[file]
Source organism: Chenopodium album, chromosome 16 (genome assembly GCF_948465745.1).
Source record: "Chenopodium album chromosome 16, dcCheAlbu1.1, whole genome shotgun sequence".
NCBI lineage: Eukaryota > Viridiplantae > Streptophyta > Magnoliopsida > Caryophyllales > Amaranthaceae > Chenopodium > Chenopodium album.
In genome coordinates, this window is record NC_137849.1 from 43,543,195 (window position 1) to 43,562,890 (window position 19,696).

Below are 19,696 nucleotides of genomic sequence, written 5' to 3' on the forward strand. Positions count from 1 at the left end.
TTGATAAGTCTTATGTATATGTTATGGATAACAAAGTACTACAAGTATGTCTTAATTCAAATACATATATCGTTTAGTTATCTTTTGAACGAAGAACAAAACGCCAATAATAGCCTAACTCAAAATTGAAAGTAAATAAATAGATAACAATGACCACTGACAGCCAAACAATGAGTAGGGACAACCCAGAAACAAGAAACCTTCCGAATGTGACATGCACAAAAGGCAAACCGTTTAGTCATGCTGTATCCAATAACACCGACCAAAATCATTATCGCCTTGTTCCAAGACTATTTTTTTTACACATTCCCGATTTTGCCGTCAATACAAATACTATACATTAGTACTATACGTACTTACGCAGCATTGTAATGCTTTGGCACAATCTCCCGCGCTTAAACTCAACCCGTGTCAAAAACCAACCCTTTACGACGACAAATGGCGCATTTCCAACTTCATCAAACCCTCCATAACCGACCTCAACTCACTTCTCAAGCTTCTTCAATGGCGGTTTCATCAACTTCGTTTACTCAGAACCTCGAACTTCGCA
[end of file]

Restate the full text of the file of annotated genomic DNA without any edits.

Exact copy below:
Source organism: Chenopodium album, chromosome 16 (genome assembly GCF_948465745.1).
Source record: "Chenopodium album chromosome 16, dcCheAlbu1.1, whole genome shotgun sequence".
NCBI lineage: Eukaryota > Viridiplantae > Streptophyta > Magnoliopsida > Caryophyllales > Amaranthaceae > Chenopodium > Chenopodium album.
In genome coordinates, this window is record NC_137849.1 from 43,543,195 (window position 1) to 43,562,890 (window position 19,696).

Below are 19,696 nucleotides of genomic sequence, written 5' to 3' on the forward strand. Positions count from 1 at the left end.
TTGATAAGTCTTATGTATATGTTATGGATAACAAAGTACTACAAGTATGTCTTAATTCAAATACATATATCGTTTAGTTATCTTTTGAACGAAGAACAAAACGCCAATAATAGCCTAACTCAAAATTGAAAGTAAATAAATAGATAACAATGACCACTGACAGCCAAACAATGAGTAGGGACAACCCAGAAACAAGAAACCTTCCGAATGTGACATGCACAAAAGGCAAACCGTTTAGTCATGCTGTATCCAATAACACCGACCAAAATCATTATCGCCTTGTTCCAAGACTATTTTTTTTACACATTCCCGATTTTGCCGTCAATACAAATACTATACATTAGTACTATACGTACTTACGCAGCATTGTAATGCTTTGGCACAATCTCCCGCGCTTAAACTCAACCCGTGTCAAAAACCAACCCTTTACGACGACAAATGGCGCATTTCCAACTTCATCAAACCCTCCATAACCGACCTCAACTCACTTCTCAAGCTTCTTCAATGGCGGTTTCATCAACTTCGTTTACTCAGAACCTCGAACTTCGCA